Thanks to the editors at Ekphrastic for finding room for this horse piece. The subject is one I researched for my last novel, so I’m pleased it rang true. You can read all the chosen work here.
At first, they had a Mistress of the Animals, those Black Sea peoples, the plains and horse peoples of Asia Minor. They passed on their heritage from mother to daughter and they brought husbands into the maternal home. The Mistresses watched over their charges, offered grain and wine not blood, made whole, nurtured. The Mistress of the Animals was flanked by lionesses. Nurturing huntresses.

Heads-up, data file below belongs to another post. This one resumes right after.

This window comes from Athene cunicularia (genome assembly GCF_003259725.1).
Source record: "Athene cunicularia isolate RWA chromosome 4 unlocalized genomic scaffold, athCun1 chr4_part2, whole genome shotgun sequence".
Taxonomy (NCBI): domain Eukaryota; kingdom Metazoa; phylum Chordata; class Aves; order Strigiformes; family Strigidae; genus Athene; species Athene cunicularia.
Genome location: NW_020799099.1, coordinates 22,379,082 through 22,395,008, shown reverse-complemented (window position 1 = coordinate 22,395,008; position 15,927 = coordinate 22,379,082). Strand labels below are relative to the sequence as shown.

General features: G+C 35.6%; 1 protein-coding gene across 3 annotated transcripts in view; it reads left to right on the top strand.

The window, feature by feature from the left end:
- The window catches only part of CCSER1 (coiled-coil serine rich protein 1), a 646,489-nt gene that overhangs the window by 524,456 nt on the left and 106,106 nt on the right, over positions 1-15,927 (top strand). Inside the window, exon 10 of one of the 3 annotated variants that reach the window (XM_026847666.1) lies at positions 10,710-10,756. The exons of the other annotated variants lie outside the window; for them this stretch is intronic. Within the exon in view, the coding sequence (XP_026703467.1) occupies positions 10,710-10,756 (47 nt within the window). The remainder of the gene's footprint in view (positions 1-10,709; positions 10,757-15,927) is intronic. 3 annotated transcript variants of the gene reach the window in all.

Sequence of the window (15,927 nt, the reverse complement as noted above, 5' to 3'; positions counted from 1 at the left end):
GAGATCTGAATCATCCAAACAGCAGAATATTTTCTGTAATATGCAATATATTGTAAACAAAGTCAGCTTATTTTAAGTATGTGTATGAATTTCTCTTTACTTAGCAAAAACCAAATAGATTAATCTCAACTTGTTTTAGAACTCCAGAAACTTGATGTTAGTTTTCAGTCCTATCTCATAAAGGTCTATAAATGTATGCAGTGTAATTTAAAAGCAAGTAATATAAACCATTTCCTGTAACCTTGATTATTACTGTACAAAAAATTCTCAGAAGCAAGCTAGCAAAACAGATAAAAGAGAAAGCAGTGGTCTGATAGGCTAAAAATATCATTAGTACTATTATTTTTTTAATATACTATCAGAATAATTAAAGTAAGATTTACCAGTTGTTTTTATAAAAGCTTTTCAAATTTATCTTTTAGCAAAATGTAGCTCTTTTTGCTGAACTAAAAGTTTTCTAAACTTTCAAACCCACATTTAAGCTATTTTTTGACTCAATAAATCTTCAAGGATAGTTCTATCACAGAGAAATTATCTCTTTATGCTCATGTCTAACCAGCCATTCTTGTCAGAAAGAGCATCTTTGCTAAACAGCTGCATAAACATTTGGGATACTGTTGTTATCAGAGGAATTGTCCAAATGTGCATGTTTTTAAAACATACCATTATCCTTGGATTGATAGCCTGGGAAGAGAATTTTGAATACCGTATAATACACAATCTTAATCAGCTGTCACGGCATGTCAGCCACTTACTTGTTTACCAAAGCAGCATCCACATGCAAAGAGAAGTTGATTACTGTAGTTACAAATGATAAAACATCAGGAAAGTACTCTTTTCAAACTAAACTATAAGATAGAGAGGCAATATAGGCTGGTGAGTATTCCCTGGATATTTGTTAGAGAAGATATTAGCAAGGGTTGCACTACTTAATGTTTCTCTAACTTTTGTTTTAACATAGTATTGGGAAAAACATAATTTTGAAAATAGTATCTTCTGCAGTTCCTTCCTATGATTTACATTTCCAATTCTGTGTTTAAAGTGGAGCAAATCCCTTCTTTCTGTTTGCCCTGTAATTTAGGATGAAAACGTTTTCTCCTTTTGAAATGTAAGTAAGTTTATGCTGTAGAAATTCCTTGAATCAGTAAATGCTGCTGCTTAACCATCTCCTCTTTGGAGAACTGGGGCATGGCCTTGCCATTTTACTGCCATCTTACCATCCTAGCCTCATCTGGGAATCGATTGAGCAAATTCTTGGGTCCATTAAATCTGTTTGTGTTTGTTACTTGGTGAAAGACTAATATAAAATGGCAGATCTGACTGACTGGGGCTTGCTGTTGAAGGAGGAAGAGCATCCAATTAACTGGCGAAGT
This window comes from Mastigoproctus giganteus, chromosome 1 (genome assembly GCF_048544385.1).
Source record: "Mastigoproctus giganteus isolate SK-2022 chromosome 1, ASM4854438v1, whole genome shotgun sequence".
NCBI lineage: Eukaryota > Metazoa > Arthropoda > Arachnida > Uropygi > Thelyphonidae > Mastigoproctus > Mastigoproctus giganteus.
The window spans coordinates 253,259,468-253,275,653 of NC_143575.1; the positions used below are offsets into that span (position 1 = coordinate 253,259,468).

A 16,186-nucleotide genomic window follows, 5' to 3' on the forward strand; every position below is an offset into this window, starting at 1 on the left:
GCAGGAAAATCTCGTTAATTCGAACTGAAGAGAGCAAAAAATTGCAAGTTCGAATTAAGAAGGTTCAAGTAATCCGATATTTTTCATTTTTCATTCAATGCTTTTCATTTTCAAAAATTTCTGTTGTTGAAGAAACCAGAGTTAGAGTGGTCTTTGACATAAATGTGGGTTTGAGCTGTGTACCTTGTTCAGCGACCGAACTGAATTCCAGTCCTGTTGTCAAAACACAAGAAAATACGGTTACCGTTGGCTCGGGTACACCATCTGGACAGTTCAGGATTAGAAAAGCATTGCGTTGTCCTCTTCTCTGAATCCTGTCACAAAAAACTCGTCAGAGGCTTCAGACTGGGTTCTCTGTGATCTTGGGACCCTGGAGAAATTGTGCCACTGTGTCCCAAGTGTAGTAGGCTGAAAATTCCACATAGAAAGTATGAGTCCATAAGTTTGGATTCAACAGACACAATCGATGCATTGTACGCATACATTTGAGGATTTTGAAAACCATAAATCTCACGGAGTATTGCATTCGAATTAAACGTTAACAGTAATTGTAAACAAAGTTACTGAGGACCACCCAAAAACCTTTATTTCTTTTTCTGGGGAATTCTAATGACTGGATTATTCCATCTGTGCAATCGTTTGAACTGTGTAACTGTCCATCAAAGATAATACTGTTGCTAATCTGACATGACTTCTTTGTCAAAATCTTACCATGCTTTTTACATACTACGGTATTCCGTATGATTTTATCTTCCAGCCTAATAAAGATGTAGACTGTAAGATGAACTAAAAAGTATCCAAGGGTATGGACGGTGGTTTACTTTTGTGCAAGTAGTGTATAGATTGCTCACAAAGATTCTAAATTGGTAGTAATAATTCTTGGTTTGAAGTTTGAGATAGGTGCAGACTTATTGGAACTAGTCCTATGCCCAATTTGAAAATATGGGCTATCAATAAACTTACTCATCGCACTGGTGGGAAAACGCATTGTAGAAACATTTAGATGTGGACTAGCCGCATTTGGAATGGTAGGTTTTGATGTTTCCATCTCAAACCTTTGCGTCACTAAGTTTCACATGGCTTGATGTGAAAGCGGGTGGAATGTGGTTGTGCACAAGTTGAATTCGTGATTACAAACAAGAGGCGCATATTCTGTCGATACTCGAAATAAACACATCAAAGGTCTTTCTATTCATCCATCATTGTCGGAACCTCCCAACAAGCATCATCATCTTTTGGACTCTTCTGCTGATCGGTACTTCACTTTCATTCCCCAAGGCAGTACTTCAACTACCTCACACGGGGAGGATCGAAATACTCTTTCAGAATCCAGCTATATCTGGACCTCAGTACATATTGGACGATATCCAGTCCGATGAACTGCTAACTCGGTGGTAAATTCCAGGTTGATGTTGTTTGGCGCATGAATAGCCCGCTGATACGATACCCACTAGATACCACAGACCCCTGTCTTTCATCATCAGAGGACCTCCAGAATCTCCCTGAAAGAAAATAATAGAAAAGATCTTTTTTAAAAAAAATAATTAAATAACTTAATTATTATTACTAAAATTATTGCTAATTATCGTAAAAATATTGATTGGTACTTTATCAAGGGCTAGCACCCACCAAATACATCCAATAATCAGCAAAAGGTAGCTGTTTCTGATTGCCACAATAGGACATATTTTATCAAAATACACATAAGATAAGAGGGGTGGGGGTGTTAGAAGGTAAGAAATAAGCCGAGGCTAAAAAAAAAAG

Did the horses notice the tipping of the world when the Mistress was replaced by a Master, when the lioness guardians grew wings, talons and cruel beaks? Did they feel a change in the hands that held the reins? The plains were as wide, winters as hard, but the hands, were they as gentle?
The winds that swept those antique plains swept away the tenderness. We reap the whirlwind now; horses bear heavier burdens and cruel bits. They race and jump and dance, carry children in endless circles. They obey, their eyes on the whip, noses sniffing our recycled air. There are no horse dreams in this brave new world.
Poets on the shores of the world’s fringe wrote in the sands of the foaming shallows, in the stars that march across dark hills, of how the world has changed. Utterly. We snatch at the whirling debris, listen for hoofbeats.